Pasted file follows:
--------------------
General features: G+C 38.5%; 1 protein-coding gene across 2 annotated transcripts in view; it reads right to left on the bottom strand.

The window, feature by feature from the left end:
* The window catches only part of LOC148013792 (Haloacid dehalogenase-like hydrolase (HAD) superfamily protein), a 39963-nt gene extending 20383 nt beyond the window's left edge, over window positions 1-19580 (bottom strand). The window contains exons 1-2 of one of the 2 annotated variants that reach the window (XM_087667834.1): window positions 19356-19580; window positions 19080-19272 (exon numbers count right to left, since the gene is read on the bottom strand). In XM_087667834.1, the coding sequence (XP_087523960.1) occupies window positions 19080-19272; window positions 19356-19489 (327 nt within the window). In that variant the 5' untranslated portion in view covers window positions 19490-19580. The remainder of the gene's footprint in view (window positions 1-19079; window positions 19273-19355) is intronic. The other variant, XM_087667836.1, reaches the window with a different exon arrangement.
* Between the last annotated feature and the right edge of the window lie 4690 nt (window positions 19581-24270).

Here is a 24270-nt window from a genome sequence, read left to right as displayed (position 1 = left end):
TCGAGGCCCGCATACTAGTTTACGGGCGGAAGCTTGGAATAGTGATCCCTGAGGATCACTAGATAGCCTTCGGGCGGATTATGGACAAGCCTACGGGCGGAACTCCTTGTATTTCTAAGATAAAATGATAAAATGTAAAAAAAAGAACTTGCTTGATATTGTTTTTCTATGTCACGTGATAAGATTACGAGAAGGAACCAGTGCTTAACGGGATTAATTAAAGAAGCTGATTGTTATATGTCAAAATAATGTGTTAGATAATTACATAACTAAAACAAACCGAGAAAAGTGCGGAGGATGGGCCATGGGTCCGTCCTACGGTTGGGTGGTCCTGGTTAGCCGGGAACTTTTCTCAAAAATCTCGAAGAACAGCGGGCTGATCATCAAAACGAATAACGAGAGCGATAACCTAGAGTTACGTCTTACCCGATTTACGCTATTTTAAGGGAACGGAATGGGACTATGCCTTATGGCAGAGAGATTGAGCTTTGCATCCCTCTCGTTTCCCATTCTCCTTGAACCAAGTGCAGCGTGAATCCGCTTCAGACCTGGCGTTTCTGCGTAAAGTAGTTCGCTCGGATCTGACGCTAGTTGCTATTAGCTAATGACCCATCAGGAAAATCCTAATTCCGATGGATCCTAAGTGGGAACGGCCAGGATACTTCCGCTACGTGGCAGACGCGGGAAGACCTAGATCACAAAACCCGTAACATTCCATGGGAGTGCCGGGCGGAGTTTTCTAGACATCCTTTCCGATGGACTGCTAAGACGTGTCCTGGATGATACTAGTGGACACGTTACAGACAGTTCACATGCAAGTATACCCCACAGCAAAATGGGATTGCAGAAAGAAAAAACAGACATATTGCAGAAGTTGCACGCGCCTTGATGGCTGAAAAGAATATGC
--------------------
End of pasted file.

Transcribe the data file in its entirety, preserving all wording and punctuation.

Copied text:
General features: G+C 38.5%; 1 protein-coding gene across 2 annotated transcripts in view; it reads right to left on the bottom strand.

The window, feature by feature from the left end:
* The window catches only part of LOC148013792 (Haloacid dehalogenase-like hydrolase (HAD) superfamily protein), a 39963-nt gene extending 20383 nt beyond the window's left edge, over window positions 1-19580 (bottom strand). The window contains exons 1-2 of one of the 2 annotated variants that reach the window (XM_087667834.1): window positions 19356-19580; window positions 19080-19272 (exon numbers count right to left, since the gene is read on the bottom strand). In XM_087667834.1, the coding sequence (XP_087523960.1) occupies window positions 19080-19272; window positions 19356-19489 (327 nt within the window). In that variant the 5' untranslated portion in view covers window positions 19490-19580. The remainder of the gene's footprint in view (window positions 1-19079; window positions 19273-19355) is intronic. The other variant, XM_087667836.1, reaches the window with a different exon arrangement.
* Between the last annotated feature and the right edge of the window lie 4690 nt (window positions 19581-24270).

Here is a 24270-nt window from a genome sequence, read left to right as displayed (position 1 = left end):
TCGAGGCCCGCATACTAGTTTACGGGCGGAAGCTTGGAATAGTGATCCCTGAGGATCACTAGATAGCCTTCGGGCGGATTATGGACAAGCCTACGGGCGGAACTCCTTGTATTTCTAAGATAAAATGATAAAATGTAAAAAAAAGAACTTGCTTGATATTGTTTTTCTATGTCACGTGATAAGATTACGAGAAGGAACCAGTGCTTAACGGGATTAATTAAAGAAGCTGATTGTTATATGTCAAAATAATGTGTTAGATAATTACATAACTAAAACAAACCGAGAAAAGTGCGGAGGATGGGCCATGGGTCCGTCCTACGGTTGGGTGGTCCTGGTTAGCCGGGAACTTTTCTCAAAAATCTCGAAGAACAGCGGGCTGATCATCAAAACGAATAACGAGAGCGATAACCTAGAGTTACGTCTTACCCGATTTACGCTATTTTAAGGGAACGGAATGGGACTATGCCTTATGGCAGAGAGATTGAGCTTTGCATCCCTCTCGTTTCCCATTCTCCTTGAACCAAGTGCAGCGTGAATCCGCTTCAGACCTGGCGTTTCTGCGTAAAGTAGTTCGCTCGGATCTGACGCTAGTTGCTATTAGCTAATGACCCATCAGGAAAATCCTAATTCCGATGGATCCTAAGTGGGAACGGCCAGGATACTTCCGCTACGTGGCAGACGCGGGAAGACCTAGATCACAAAACCCGTAACATTCCATGGGAGTGCCGGGCGGAGTTTTCTAGACATCCTTTCCGATGGACTGCTAAGACGTGTCCTGGATGATACTAGTGGACACGTTACAGACAGTTCACATGCAAGTATACCCCACAGCAAAATGGGATTGCAGAAAGAAAAAACAGACATATTGCAGAAGTTGCACGCGCCTTGATGGCTGAAAAGAATATGC